What grabs a user’s attention on Facebook? Apparently, many brands hope that their product or service will. But since the vast majority continue to rely on organic reach, will their methods prove successful?
Organic reach, meaning the unique people who see an unpaid Facebook post, continues to be the choice way that most brands advertise. In fact, Medical Marketing and Media reported a study finding that 97% of top brands on Facebook employ organic reach as their strategy for reaching new customers.
But is this successful? Not according to Julian Cole, who is BBDO’s head of communications and planning. He said, “Organic Reach on Facebook is dead. The brands that understand that and realize that this isn’t a free lunch will be the ones to succeed.”
BBDO used Socialbakers, which provides statistics regarding social media, along with Unmetric, which is a social media intelligence firm, to discover more about which top Facebook brands were paying for posts. Over the course of several months, they discovered that only 3% of the brands were promoting 80% or more of their Facebook posts. (According to Medical Marketing and Media)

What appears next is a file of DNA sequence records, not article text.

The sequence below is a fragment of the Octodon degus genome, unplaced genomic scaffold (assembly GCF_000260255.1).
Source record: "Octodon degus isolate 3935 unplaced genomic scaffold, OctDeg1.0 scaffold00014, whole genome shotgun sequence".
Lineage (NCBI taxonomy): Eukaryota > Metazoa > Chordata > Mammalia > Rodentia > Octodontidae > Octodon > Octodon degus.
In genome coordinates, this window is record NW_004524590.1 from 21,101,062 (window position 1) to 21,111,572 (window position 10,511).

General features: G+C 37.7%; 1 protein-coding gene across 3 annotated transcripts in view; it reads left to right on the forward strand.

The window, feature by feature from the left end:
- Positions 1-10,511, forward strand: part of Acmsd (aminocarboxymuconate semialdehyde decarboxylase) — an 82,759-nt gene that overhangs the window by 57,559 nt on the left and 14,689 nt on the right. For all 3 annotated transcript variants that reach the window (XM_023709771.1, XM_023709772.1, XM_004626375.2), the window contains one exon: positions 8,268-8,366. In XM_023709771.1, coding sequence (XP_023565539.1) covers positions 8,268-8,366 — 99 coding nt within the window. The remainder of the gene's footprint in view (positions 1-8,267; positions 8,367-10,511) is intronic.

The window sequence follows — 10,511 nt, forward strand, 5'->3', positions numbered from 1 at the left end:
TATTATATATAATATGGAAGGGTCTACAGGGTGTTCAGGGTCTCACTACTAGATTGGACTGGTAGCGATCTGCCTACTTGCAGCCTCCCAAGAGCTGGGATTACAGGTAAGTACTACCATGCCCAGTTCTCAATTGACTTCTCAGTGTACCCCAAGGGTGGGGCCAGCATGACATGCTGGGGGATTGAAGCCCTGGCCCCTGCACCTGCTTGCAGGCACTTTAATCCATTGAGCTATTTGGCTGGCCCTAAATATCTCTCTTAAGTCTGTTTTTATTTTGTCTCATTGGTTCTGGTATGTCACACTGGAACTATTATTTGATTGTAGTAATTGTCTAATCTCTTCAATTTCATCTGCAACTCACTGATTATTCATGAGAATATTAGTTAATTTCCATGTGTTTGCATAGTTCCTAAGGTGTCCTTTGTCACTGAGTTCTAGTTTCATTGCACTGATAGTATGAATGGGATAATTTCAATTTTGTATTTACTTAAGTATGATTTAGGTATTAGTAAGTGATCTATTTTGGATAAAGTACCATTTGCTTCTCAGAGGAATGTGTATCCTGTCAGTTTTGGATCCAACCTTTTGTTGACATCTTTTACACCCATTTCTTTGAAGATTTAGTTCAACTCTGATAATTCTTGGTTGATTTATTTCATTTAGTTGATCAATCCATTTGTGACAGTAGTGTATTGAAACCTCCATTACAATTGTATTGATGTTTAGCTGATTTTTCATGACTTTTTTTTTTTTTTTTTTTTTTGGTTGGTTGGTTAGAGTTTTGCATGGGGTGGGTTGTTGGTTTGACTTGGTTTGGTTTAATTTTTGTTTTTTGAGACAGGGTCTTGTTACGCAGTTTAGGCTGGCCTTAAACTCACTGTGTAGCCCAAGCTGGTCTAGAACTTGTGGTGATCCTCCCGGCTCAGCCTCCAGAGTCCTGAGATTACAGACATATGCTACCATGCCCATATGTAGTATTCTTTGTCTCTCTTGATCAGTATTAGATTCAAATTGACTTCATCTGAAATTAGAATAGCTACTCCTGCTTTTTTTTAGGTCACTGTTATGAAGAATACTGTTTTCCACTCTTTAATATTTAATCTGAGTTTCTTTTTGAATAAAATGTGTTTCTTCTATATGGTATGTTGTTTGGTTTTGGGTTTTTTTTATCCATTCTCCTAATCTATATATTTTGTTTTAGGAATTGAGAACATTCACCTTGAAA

Who were some of the top 3%? Starbucks was in the 12th spot, and they paid Facebook for 97% of their posts. Also, Cadbury Dairy Milk promoted all their posts, although they only posted four times per month.
Some brands did not promote a single post throughout the study period, and these included Nescafe, Pizza Hut, Dove, and Pringles. These amounted to 15% of the brands that were studied.
What’s wrong with using organic reach? It will likely affect those consumers who already buy and use the product, but might not necessarily have an impact on new people. The people who buy the products rarely, if not at all, see the content because they’ve not liked the Facebook pages for that brand.
Not only that, but Facebook has set up a system whereby people see personal content before they see page content. This won’t make it easier for brands using organic reach.
So, brands would do well to use more paid promotion. Although many think that likes, comments, and click-throughs mean they’re being successful. But what actually drives the user behavior is engagements. And converting behaviors may be more likely to occur with paid promotion.